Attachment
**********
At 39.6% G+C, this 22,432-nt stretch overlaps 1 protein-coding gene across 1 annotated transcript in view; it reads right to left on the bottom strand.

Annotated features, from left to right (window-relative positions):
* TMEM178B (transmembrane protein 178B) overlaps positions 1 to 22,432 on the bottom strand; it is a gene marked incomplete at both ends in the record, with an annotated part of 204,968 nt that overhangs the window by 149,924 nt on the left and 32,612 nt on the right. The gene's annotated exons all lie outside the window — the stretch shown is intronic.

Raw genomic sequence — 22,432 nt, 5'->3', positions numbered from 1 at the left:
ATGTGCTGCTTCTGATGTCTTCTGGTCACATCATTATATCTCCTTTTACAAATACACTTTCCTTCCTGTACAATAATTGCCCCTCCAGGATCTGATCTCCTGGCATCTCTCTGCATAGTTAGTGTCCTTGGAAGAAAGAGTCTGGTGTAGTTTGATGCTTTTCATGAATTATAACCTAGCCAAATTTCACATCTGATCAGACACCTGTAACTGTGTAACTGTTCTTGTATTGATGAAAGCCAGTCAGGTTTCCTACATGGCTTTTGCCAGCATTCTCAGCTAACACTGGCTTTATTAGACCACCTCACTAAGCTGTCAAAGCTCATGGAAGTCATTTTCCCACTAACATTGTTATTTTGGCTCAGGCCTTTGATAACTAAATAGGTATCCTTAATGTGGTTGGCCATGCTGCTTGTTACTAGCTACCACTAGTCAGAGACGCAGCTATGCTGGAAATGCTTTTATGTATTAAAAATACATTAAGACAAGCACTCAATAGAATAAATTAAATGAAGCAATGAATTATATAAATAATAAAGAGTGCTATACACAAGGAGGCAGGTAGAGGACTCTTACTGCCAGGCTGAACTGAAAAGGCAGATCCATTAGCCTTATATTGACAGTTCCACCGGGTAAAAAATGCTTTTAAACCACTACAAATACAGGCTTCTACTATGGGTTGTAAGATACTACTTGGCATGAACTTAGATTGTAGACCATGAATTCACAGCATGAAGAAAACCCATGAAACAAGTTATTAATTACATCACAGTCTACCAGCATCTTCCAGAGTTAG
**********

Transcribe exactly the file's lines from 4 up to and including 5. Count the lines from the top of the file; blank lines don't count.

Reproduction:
Raw genomic sequence — 22,432 nt, 5'->3', positions numbered from 1 at the left:
ATGTGCTGCTTCTGATGTCTTCTGGTCACATCATTATATCTCCTTTTACAAATACACTTTCCTTCCTGTACAATAATTGCCCCTCCAGGATCTGATCTCCTGGCATCTCTCTGCATAGTTAGTGTCCTTGGAAGAAAGAGTCTGGTGTAGTTTGATGCTTTTCATGAATTATAACCTAGCCAAATTTCACATCTGATCAGACACCTGTAACTGTGTAACTGTTCTTGTATTGATGAAAGCCAGTCAGGTTTCCTACATGGCTTTTGCCAGCATTCTCAGCTAACACTGGCTTTATTAGACCACCTCACTAAGCTGTCAAAGCTCATGGAAGTCATTTTCCCACTAACATTGTTATTTTGGCTCAGGCCTTTGATAACTAAATAGGTATCCTTAATGTGGTTGGCCATGCTGCTTGTTACTAGCTACCACTAGTCAGAGACGCAGCTATGCTGGAAATGCTTTTATGTATTAAAAATACATTAAGACAAGCACTCAATAGAATAAATTAAATGAAGCAATGAATTATATAAATAATAAAGAGTGCTATACACAAGGAGGCAGGTAGAGGACTCTTACTGCCAGGCTGAACTGAAAAGGCAGATCCATTAGCCTTATATTGACAGTTCCACCGGGTAAAAAATGCTTTTAAACCACTACAAATACAGGCTTCTACTATGGGTTGTAAGATACTACTTGGCATGAACTTAGATTGTAGACCATGAATTCACAGCATGAAGAAAACCCATGAAACAAGTTATTAATTACATCACAGTCTACCAGCATCTTCCAGAGTTAG